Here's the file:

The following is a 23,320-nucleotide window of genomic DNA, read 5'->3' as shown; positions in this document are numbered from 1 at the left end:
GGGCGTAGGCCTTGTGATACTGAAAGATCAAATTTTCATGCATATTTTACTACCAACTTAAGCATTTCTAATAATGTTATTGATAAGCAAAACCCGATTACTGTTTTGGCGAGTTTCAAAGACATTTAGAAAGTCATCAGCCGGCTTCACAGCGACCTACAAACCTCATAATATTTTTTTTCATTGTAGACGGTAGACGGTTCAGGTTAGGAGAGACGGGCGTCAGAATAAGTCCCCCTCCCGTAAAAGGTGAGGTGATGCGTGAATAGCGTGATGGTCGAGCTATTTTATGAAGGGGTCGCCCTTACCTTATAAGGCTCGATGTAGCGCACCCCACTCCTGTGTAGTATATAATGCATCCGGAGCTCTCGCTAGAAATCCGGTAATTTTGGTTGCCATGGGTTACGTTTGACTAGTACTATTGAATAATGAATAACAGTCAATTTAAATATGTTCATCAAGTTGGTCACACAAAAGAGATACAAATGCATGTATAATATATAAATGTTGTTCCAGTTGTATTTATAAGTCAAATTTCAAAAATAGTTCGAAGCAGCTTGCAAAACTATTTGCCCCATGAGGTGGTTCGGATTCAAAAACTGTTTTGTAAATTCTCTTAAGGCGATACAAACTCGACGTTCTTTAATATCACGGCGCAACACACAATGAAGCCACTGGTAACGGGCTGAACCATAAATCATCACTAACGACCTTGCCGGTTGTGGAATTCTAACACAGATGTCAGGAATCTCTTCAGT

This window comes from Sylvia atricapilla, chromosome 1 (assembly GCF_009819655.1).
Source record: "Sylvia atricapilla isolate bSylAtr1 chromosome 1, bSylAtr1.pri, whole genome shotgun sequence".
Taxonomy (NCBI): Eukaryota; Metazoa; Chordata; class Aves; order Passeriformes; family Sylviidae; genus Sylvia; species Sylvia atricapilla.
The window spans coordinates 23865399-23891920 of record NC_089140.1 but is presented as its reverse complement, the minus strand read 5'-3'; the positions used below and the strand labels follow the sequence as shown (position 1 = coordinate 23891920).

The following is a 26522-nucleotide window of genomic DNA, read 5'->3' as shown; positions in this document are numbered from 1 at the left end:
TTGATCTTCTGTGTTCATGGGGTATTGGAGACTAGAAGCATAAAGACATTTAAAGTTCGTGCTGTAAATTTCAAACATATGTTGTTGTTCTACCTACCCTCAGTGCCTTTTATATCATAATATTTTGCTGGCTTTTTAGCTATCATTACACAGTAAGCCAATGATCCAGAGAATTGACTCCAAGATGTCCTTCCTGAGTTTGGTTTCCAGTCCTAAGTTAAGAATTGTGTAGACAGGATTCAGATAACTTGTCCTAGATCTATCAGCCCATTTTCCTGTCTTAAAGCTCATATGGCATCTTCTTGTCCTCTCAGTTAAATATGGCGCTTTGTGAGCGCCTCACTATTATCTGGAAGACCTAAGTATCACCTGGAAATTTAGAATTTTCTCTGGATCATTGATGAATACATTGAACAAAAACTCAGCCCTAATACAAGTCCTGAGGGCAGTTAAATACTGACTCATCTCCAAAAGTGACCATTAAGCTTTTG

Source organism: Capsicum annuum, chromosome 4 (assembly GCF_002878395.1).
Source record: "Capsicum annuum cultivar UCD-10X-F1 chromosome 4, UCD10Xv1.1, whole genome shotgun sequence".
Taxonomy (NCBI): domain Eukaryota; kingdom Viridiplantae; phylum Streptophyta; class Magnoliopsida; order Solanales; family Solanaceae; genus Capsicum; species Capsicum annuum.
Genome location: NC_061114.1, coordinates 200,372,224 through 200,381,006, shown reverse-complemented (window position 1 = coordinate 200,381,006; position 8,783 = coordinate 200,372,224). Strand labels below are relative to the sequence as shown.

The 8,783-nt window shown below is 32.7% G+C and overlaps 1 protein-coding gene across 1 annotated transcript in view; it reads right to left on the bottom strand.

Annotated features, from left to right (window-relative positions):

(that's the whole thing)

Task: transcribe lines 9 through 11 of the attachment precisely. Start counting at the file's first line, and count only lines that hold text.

Source organism: Capsicum annuum, chromosome 4 (assembly GCF_002878395.1).
Source record: "Capsicum annuum cultivar UCD-10X-F1 chromosome 4, UCD10Xv1.1, whole genome shotgun sequence".
Taxonomy (NCBI): domain Eukaryota; kingdom Viridiplantae; phylum Streptophyta; class Magnoliopsida; order Solanales; family Solanaceae; genus Capsicum; species Capsicum annuum.